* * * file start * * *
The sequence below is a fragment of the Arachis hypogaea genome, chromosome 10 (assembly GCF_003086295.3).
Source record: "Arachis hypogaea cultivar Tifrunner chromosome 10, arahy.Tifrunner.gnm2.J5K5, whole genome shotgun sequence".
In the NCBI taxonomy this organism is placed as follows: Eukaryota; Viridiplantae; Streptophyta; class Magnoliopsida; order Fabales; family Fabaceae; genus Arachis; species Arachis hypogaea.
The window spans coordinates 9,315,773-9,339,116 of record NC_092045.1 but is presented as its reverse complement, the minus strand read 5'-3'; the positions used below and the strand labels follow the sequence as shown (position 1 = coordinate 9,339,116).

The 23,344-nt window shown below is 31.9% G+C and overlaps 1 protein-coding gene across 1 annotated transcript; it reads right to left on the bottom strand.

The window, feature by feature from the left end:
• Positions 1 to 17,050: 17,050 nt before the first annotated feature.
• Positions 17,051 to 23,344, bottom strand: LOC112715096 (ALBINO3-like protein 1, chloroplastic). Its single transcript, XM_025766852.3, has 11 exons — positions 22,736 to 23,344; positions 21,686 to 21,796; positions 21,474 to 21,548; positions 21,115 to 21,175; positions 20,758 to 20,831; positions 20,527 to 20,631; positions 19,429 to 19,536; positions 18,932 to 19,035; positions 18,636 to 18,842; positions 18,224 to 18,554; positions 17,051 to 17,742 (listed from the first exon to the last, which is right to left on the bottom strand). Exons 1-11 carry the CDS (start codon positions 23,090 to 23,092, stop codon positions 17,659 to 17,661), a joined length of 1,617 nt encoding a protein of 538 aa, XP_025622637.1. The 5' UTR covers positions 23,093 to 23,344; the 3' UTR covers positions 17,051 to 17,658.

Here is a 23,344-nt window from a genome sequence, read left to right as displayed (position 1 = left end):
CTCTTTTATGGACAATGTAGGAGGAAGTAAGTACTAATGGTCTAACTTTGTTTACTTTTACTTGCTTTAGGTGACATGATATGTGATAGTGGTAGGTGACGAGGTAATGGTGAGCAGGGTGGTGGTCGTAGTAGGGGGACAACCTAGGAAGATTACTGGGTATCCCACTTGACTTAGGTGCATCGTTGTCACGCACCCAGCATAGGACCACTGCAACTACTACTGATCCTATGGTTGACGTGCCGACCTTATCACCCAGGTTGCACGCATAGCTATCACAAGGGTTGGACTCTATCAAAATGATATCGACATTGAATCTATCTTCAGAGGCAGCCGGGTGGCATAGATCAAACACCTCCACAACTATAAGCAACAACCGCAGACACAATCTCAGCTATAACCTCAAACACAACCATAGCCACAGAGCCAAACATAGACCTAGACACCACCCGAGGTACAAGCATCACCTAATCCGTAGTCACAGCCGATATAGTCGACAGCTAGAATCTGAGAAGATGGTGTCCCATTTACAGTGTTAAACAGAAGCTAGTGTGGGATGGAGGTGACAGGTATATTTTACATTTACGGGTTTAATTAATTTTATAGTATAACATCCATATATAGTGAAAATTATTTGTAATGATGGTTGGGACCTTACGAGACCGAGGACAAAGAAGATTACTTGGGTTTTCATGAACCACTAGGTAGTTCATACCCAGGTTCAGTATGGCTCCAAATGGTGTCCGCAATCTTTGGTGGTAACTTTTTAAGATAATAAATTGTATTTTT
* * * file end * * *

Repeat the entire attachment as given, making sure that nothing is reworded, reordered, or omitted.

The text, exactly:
The sequence below is a fragment of the Arachis hypogaea genome, chromosome 10 (assembly GCF_003086295.3).
Source record: "Arachis hypogaea cultivar Tifrunner chromosome 10, arahy.Tifrunner.gnm2.J5K5, whole genome shotgun sequence".
In the NCBI taxonomy this organism is placed as follows: Eukaryota; Viridiplantae; Streptophyta; class Magnoliopsida; order Fabales; family Fabaceae; genus Arachis; species Arachis hypogaea.
The window spans coordinates 9,315,773-9,339,116 of record NC_092045.1 but is presented as its reverse complement, the minus strand read 5'-3'; the positions used below and the strand labels follow the sequence as shown (position 1 = coordinate 9,339,116).

The 23,344-nt window shown below is 31.9% G+C and overlaps 1 protein-coding gene across 1 annotated transcript; it reads right to left on the bottom strand.

The window, feature by feature from the left end:
• Positions 1 to 17,050: 17,050 nt before the first annotated feature.
• Positions 17,051 to 23,344, bottom strand: LOC112715096 (ALBINO3-like protein 1, chloroplastic). Its single transcript, XM_025766852.3, has 11 exons — positions 22,736 to 23,344; positions 21,686 to 21,796; positions 21,474 to 21,548; positions 21,115 to 21,175; positions 20,758 to 20,831; positions 20,527 to 20,631; positions 19,429 to 19,536; positions 18,932 to 19,035; positions 18,636 to 18,842; positions 18,224 to 18,554; positions 17,051 to 17,742 (listed from the first exon to the last, which is right to left on the bottom strand). Exons 1-11 carry the CDS (start codon positions 23,090 to 23,092, stop codon positions 17,659 to 17,661), a joined length of 1,617 nt encoding a protein of 538 aa, XP_025622637.1. The 5' UTR covers positions 23,093 to 23,344; the 3' UTR covers positions 17,051 to 17,658.

Here is a 23,344-nt window from a genome sequence, read left to right as displayed (position 1 = left end):
CTCTTTTATGGACAATGTAGGAGGAAGTAAGTACTAATGGTCTAACTTTGTTTACTTTTACTTGCTTTAGGTGACATGATATGTGATAGTGGTAGGTGACGAGGTAATGGTGAGCAGGGTGGTGGTCGTAGTAGGGGGACAACCTAGGAAGATTACTGGGTATCCCACTTGACTTAGGTGCATCGTTGTCACGCACCCAGCATAGGACCACTGCAACTACTACTGATCCTATGGTTGACGTGCCGACCTTATCACCCAGGTTGCACGCATAGCTATCACAAGGGTTGGACTCTATCAAAATGATATCGACATTGAATCTATCTTCAGAGGCAGCCGGGTGGCATAGATCAAACACCTCCACAACTATAAGCAACAACCGCAGACACAATCTCAGCTATAACCTCAAACACAACCATAGCCACAGAGCCAAACATAGACCTAGACACCACCCGAGGTACAAGCATCACCTAATCCGTAGTCACAGCCGATATAGTCGACAGCTAGAATCTGAGAAGATGGTGTCCCATTTACAGTGTTAAACAGAAGCTAGTGTGGGATGGAGGTGACAGGTATATTTTACATTTACGGGTTTAATTAATTTTATAGTATAACATCCATATATAGTGAAAATTATTTGTAATGATGGTTGGGACCTTACGAGACCGAGGACAAAGAAGATTACTTGGGTTTTCATGAACCACTAGGTAGTTCATACCCAGGTTCAGTATGGCTCCAAATGGTGTCCGCAATCTTTGGTGGTAACTTTTTAAGATAATAAATTGTATTTTT